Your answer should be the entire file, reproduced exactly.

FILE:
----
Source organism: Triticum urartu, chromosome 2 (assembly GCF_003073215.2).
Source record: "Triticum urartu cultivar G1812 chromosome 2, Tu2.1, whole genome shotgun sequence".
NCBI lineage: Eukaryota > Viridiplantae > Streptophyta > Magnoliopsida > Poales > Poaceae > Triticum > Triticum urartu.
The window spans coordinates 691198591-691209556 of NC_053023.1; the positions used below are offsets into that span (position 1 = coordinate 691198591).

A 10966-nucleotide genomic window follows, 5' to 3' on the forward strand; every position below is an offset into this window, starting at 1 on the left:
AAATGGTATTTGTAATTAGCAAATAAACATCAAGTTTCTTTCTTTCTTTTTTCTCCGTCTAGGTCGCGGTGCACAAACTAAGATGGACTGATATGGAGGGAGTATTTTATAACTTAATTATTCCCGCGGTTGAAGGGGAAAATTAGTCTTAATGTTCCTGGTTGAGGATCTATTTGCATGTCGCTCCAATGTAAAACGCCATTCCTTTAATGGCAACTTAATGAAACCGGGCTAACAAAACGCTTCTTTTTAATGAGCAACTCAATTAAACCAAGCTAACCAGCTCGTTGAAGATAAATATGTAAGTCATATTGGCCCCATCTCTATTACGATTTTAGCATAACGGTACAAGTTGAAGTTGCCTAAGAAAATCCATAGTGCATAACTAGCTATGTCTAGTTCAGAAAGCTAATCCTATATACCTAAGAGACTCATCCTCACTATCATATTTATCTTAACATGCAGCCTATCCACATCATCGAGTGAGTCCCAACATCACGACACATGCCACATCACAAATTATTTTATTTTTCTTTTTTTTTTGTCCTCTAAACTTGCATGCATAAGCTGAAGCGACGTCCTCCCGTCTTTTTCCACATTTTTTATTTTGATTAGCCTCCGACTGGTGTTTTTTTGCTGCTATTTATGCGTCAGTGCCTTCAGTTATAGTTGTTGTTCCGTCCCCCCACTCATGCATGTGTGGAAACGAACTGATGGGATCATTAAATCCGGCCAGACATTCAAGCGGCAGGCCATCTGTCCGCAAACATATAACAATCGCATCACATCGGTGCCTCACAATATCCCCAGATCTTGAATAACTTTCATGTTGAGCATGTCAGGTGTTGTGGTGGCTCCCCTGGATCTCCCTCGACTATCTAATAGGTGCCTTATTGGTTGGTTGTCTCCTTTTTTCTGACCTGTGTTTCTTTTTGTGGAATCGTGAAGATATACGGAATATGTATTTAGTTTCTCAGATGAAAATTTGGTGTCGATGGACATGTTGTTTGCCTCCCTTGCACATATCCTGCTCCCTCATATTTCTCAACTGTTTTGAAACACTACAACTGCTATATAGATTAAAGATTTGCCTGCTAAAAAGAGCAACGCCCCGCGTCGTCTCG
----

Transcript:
Source organism: Triticum urartu, chromosome 2 (assembly GCF_003073215.2).
Source record: "Triticum urartu cultivar G1812 chromosome 2, Tu2.1, whole genome shotgun sequence".
NCBI lineage: Eukaryota > Viridiplantae > Streptophyta > Magnoliopsida > Poales > Poaceae > Triticum > Triticum urartu.
The window spans coordinates 691198591-691209556 of NC_053023.1; the positions used below are offsets into that span (position 1 = coordinate 691198591).

A 10966-nucleotide genomic window follows, 5' to 3' on the forward strand; every position below is an offset into this window, starting at 1 on the left:
AAATGGTATTTGTAATTAGCAAATAAACATCAAGTTTCTTTCTTTCTTTTTTCTCCGTCTAGGTCGCGGTGCACAAACTAAGATGGACTGATATGGAGGGAGTATTTTATAACTTAATTATTCCCGCGGTTGAAGGGGAAAATTAGTCTTAATGTTCCTGGTTGAGGATCTATTTGCATGTCGCTCCAATGTAAAACGCCATTCCTTTAATGGCAACTTAATGAAACCGGGCTAACAAAACGCTTCTTTTTAATGAGCAACTCAATTAAACCAAGCTAACCAGCTCGTTGAAGATAAATATGTAAGTCATATTGGCCCCATCTCTATTACGATTTTAGCATAACGGTACAAGTTGAAGTTGCCTAAGAAAATCCATAGTGCATAACTAGCTATGTCTAGTTCAGAAAGCTAATCCTATATACCTAAGAGACTCATCCTCACTATCATATTTATCTTAACATGCAGCCTATCCACATCATCGAGTGAGTCCCAACATCACGACACATGCCACATCACAAATTATTTTATTTTTCTTTTTTTTTTGTCCTCTAAACTTGCATGCATAAGCTGAAGCGACGTCCTCCCGTCTTTTTCCACATTTTTTATTTTGATTAGCCTCCGACTGGTGTTTTTTTGCTGCTATTTATGCGTCAGTGCCTTCAGTTATAGTTGTTGTTCCGTCCCCCCACTCATGCATGTGTGGAAACGAACTGATGGGATCATTAAATCCGGCCAGACATTCAAGCGGCAGGCCATCTGTCCGCAAACATATAACAATCGCATCACATCGGTGCCTCACAATATCCCCAGATCTTGAATAACTTTCATGTTGAGCATGTCAGGTGTTGTGGTGGCTCCCCTGGATCTCCCTCGACTATCTAATAGGTGCCTTATTGGTTGGTTGTCTCCTTTTTTCTGACCTGTGTTTCTTTTTGTGGAATCGTGAAGATATACGGAATATGTATTTAGTTTCTCAGATGAAAATTTGGTGTCGATGGACATGTTGTTTGCCTCCCTTGCACATATCCTGCTCCCTCATATTTCTCAACTGTTTTGAAACACTACAACTGCTATATAGATTAAAGATTTGCCTGCTAAAAAGAGCAACGCCCCGCGTCGTCTCG